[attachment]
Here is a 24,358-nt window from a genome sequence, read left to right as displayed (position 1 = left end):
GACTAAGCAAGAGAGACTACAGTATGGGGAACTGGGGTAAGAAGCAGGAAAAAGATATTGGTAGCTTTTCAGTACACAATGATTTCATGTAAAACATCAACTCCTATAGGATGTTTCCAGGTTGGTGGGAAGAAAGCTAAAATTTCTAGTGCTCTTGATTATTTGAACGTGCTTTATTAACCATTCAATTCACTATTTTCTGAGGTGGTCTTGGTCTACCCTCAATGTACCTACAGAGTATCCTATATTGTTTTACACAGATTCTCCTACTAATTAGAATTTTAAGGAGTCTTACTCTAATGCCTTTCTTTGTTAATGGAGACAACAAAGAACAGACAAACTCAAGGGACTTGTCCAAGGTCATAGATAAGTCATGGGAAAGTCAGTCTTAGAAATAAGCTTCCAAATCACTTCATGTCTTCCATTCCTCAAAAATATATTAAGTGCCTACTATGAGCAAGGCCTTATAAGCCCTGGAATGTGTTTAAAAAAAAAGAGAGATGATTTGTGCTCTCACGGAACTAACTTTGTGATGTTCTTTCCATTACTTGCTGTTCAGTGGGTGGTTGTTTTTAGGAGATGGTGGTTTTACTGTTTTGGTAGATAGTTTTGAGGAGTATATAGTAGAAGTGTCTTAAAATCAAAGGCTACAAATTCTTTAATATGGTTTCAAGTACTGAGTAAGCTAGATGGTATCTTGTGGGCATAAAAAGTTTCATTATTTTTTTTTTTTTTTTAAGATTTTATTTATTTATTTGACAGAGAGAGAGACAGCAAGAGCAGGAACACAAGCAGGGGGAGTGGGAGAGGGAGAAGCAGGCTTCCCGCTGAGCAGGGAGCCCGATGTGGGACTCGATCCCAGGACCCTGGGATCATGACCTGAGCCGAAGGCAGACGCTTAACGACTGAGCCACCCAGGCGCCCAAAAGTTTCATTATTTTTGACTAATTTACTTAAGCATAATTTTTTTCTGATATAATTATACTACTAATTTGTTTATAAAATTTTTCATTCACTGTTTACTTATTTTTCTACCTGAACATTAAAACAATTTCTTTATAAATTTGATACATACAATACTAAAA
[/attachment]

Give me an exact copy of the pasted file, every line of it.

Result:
Here is a 24,358-nt window from a genome sequence, read left to right as displayed (position 1 = left end):
GACTAAGCAAGAGAGACTACAGTATGGGGAACTGGGGTAAGAAGCAGGAAAAAGATATTGGTAGCTTTTCAGTACACAATGATTTCATGTAAAACATCAACTCCTATAGGATGTTTCCAGGTTGGTGGGAAGAAAGCTAAAATTTCTAGTGCTCTTGATTATTTGAACGTGCTTTATTAACCATTCAATTCACTATTTTCTGAGGTGGTCTTGGTCTACCCTCAATGTACCTACAGAGTATCCTATATTGTTTTACACAGATTCTCCTACTAATTAGAATTTTAAGGAGTCTTACTCTAATGCCTTTCTTTGTTAATGGAGACAACAAAGAACAGACAAACTCAAGGGACTTGTCCAAGGTCATAGATAAGTCATGGGAAAGTCAGTCTTAGAAATAAGCTTCCAAATCACTTCATGTCTTCCATTCCTCAAAAATATATTAAGTGCCTACTATGAGCAAGGCCTTATAAGCCCTGGAATGTGTTTAAAAAAAAAGAGAGATGATTTGTGCTCTCACGGAACTAACTTTGTGATGTTCTTTCCATTACTTGCTGTTCAGTGGGTGGTTGTTTTTAGGAGATGGTGGTTTTACTGTTTTGGTAGATAGTTTTGAGGAGTATATAGTAGAAGTGTCTTAAAATCAAAGGCTACAAATTCTTTAATATGGTTTCAAGTACTGAGTAAGCTAGATGGTATCTTGTGGGCATAAAAAGTTTCATTATTTTTTTTTTTTTTTTAAGATTTTATTTATTTATTTGACAGAGAGAGAGACAGCAAGAGCAGGAACACAAGCAGGGGGAGTGGGAGAGGGAGAAGCAGGCTTCCCGCTGAGCAGGGAGCCCGATGTGGGACTCGATCCCAGGACCCTGGGATCATGACCTGAGCCGAAGGCAGACGCTTAACGACTGAGCCACCCAGGCGCCCAAAAGTTTCATTATTTTTGACTAATTTACTTAAGCATAATTTTTTTCTGATATAATTATACTACTAATTTGTTTATAAAATTTTTCATTCACTGTTTACTTATTTTTCTACCTGAACATTAAAACAATTTCTTTATAAATTTGATACATACAATACTAAAA